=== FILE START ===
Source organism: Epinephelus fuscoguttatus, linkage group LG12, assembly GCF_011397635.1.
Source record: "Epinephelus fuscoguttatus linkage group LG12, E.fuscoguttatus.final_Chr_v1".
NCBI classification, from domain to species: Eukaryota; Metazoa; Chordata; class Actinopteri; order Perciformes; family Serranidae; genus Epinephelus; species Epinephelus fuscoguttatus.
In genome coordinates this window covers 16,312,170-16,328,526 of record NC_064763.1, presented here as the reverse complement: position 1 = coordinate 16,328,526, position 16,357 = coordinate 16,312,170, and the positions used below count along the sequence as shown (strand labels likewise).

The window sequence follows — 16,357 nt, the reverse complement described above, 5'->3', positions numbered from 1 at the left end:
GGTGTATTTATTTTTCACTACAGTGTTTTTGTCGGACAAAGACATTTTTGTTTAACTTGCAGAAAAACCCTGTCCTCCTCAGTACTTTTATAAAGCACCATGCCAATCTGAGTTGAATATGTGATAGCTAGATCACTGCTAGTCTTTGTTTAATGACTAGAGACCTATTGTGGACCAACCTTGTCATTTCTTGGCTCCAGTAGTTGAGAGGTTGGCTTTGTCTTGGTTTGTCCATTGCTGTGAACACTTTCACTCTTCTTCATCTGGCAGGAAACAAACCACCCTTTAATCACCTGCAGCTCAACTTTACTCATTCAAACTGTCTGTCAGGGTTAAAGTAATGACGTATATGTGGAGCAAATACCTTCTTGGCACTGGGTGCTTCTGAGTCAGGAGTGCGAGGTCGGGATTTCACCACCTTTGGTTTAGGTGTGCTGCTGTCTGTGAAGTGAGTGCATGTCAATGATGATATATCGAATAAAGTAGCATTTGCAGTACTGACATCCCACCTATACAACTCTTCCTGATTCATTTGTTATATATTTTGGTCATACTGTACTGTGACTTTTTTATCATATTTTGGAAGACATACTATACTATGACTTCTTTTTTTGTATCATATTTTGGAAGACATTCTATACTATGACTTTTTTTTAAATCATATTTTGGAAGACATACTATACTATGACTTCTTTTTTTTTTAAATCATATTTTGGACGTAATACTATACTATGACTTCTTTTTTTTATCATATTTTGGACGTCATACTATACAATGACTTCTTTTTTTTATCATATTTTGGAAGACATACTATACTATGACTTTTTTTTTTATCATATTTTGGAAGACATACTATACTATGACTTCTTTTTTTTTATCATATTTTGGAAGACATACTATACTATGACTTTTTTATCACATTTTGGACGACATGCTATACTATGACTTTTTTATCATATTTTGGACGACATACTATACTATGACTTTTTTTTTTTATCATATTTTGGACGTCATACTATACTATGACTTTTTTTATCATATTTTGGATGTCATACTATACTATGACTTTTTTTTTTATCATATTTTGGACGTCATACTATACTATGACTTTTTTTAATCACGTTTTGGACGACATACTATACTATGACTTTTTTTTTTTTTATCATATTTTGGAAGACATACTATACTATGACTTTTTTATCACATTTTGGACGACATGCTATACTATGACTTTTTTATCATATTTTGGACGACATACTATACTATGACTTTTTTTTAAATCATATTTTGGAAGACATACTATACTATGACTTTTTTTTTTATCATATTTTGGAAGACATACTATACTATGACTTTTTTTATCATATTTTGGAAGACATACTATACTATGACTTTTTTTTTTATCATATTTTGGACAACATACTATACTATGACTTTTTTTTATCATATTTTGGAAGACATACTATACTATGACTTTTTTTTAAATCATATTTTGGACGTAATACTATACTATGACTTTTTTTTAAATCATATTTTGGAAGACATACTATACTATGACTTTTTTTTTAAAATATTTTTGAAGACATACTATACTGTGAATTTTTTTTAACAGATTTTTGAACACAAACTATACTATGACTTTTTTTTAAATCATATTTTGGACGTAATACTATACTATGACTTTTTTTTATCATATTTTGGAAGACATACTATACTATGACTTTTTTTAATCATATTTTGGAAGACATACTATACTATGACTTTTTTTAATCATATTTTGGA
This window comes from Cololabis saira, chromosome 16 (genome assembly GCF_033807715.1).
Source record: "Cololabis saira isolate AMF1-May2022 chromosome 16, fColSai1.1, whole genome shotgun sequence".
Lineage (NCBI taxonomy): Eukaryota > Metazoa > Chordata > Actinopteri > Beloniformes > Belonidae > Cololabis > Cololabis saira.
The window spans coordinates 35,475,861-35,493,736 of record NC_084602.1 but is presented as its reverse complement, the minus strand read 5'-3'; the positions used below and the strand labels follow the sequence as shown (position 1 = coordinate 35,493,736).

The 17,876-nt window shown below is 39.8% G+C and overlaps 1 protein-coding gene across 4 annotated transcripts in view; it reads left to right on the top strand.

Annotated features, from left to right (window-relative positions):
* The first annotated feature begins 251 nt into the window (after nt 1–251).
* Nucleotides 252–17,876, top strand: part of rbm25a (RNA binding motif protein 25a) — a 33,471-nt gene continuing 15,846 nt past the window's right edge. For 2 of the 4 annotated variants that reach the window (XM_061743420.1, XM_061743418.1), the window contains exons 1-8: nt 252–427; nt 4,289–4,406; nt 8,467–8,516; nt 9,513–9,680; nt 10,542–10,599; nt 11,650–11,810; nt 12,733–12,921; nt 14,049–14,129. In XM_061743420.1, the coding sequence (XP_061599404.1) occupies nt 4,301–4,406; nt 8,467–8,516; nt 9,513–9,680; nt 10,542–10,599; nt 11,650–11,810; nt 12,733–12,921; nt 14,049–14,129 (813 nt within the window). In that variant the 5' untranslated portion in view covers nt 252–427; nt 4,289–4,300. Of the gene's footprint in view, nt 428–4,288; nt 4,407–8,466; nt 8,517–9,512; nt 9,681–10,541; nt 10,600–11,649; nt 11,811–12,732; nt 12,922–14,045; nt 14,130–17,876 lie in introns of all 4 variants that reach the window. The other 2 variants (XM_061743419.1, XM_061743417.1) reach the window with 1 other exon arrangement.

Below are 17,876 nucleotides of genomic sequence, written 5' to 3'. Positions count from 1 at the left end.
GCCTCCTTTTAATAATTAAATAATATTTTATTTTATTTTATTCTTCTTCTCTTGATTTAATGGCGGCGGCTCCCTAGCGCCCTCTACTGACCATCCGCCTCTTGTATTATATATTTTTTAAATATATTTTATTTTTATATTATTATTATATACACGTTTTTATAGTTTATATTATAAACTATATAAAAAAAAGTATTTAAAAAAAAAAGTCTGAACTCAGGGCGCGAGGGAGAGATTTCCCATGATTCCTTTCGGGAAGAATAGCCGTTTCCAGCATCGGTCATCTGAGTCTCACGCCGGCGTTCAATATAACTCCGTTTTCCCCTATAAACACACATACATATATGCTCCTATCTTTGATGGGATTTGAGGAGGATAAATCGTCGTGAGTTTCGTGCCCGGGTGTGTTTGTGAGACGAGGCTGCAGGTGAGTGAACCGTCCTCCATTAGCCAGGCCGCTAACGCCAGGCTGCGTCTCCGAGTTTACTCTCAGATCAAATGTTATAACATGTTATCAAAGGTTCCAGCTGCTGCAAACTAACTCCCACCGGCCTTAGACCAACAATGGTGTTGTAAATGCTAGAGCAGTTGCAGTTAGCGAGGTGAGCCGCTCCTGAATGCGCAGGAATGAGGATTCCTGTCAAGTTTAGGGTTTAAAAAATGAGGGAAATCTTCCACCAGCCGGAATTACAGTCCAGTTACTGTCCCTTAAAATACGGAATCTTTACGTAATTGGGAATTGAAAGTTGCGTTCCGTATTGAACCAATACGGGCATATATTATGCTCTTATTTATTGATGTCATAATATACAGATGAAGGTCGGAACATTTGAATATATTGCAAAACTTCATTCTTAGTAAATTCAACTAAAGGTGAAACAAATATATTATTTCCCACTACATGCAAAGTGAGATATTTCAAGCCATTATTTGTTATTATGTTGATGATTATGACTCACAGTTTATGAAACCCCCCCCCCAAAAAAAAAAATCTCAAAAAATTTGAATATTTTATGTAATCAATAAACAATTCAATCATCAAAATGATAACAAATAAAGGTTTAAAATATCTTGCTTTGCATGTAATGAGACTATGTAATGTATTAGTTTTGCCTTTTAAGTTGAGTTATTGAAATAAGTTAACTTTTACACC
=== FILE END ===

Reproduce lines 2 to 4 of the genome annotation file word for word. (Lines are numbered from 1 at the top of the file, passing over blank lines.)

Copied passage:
Source record: "Epinephelus fuscoguttatus linkage group LG12, E.fuscoguttatus.final_Chr_v1".
NCBI classification, from domain to species: Eukaryota; Metazoa; Chordata; class Actinopteri; order Perciformes; family Serranidae; genus Epinephelus; species Epinephelus fuscoguttatus.
In genome coordinates this window covers 16,312,170-16,328,526 of record NC_064763.1, presented here as the reverse complement: position 1 = coordinate 16,328,526, position 16,357 = coordinate 16,312,170, and the positions used below count along the sequence as shown (strand labels likewise).